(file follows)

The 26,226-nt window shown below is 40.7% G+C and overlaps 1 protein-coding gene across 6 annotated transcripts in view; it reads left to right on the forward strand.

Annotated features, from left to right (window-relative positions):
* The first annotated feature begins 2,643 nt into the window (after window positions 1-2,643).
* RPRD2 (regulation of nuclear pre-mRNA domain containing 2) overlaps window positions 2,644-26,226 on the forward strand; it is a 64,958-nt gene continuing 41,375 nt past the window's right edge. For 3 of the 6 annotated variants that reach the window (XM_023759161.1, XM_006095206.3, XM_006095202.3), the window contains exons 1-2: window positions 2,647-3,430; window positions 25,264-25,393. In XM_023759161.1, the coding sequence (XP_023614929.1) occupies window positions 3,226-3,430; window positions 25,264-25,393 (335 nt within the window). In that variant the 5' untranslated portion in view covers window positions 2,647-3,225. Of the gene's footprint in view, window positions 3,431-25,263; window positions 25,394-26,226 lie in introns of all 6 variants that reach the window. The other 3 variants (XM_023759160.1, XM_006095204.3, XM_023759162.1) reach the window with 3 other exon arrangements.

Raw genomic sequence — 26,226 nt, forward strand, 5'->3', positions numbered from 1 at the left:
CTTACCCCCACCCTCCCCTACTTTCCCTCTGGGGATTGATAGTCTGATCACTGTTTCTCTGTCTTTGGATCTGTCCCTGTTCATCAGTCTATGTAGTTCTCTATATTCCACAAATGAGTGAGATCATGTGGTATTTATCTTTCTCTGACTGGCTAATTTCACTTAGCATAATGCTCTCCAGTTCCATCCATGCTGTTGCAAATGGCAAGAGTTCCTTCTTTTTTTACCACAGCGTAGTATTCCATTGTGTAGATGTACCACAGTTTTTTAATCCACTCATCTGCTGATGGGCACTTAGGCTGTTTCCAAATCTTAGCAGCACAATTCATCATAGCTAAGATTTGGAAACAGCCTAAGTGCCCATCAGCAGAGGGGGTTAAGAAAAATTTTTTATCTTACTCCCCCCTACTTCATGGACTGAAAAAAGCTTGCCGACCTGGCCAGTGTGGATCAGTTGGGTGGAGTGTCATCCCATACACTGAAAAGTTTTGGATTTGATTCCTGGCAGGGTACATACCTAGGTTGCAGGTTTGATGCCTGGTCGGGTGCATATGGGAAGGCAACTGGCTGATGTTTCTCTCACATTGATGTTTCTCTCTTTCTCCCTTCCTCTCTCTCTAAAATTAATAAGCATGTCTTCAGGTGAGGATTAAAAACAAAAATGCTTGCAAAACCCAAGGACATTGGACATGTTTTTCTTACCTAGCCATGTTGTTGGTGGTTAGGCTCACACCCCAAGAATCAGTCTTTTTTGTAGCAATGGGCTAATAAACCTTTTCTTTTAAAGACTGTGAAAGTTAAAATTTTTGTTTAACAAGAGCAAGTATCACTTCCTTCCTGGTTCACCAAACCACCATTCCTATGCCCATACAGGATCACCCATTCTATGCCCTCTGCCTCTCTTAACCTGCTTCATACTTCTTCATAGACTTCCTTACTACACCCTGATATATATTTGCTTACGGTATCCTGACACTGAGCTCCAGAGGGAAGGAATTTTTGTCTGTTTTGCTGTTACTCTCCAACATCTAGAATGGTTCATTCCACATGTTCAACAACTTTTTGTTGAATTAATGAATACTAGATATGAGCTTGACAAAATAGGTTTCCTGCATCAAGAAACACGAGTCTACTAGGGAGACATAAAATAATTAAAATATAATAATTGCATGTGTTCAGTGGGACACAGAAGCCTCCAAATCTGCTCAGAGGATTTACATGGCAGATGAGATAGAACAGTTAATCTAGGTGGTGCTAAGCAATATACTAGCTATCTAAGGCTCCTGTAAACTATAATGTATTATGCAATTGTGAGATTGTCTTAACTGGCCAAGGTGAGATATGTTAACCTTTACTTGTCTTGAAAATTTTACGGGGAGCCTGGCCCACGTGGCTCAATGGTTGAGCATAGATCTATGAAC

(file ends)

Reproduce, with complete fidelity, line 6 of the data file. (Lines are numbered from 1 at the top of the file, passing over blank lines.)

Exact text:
CTTACCCCCACCCTCCCCTACTTTCCCTCTGGGGATTGATAGTCTGATCACTGTTTCTCTGTCTTTGGATCTGTCCCTGTTCATCAGTCTATGTAGTTCTCTATATTCCACAAATGAGTGAGATCATGTGGTATTTATCTTTCTCTGACTGGCTAATTTCACTTAGCATAATGCTCTCCAGTTCCATCCATGCTGTTGCAAATGGCAAGAGTTCCTTCTTTTTTTACCACAGCGTAGTATTCCATTGTGTAGATGTACCACAGTTTTTTAATCCACTCATCTGCTGATGGGCACTTAGGCTGTTTCCAAATCTTAGCAGCACAATTCATCATAGCTAAGATTTGGAAACAGCCTAAGTGCCCATCAGCAGAGGGGGTTAAGAAAAATTTTTTATCTTACTCCCCCCTACTTCATGGACTGAAAAAAGCTTGCCGACCTGGCCAGTGTGGATCAGTTGGGTGGAGTGTCATCCCATACACTGAAAAGTTTTGGATTTGATTCCTGGCAGGGTACATACCTAGGTTGCAGGTTTGATGCCTGGTCGGGTGCATATGGGAAGGCAACTGGCTGATGTTTCTCTCACATTGATGTTTCTCTCTTTCTCCCTTCCTCTCTCTCTAAAATTAATAAGCATGTCTTCAGGTGAGGATTAAAAACAAAAATGCTTGCAAAACCCAAGGACATTGGACATGTTTTTCTTACCTAGCCATGTTGTTGGTGGTTAGGCTCACACCCCAAGAATCAGTCTTTTTTGTAGCAATGGGCTAATAAACCTTTTCTTTTAAAGACTGTGAAAGTTAAAATTTTTGTTTAACAAGAGCAAGTATCACTTCCTTCCTGGTTCACCAAACCACCATTCCTATGCCCATACAGGATCACCCATTCTATGCCCTCTGCCTCTCTTAACCTGCTTCATACTTCTTCATAGACTTCCTTACTACACCCTGATATATATTTGCTTACGGTATCCTGACACTGAGCTCCAGAGGGAAGGAATTTTTGTCTGTTTTGCTGTTACTCTCCAACATCTAGAATGGTTCATTCCACATGTTCAACAACTTTTTGTTGAATTAATGAATACTAGATATGAGCTTGACAAAATAGGTTTCCTGCATCAAGAAACACGAGTCTACTAGGGAGACATAAAATAATTAAAATATAATAATTGCATGTGTTCAGTGGGACACAGAAGCCTCCAAATCTGCTCAGAGGATTTACATGGCAGATGAGATAGAACAGTTAATCTAGGTGGTGCTAAGCAATATACTAGCTATCTAAGGCTCCTGTAAACTATAATGTATTATGCAATTGTGAGATTGTCTTAACTGGCCAAGGTGAGATATGTTAACCTTTACTTGTCTTGAAAATTTTACGGGGAGCCTGGCCCACGTGGCTCAATGGTTGAGCATAGATCTATGAAC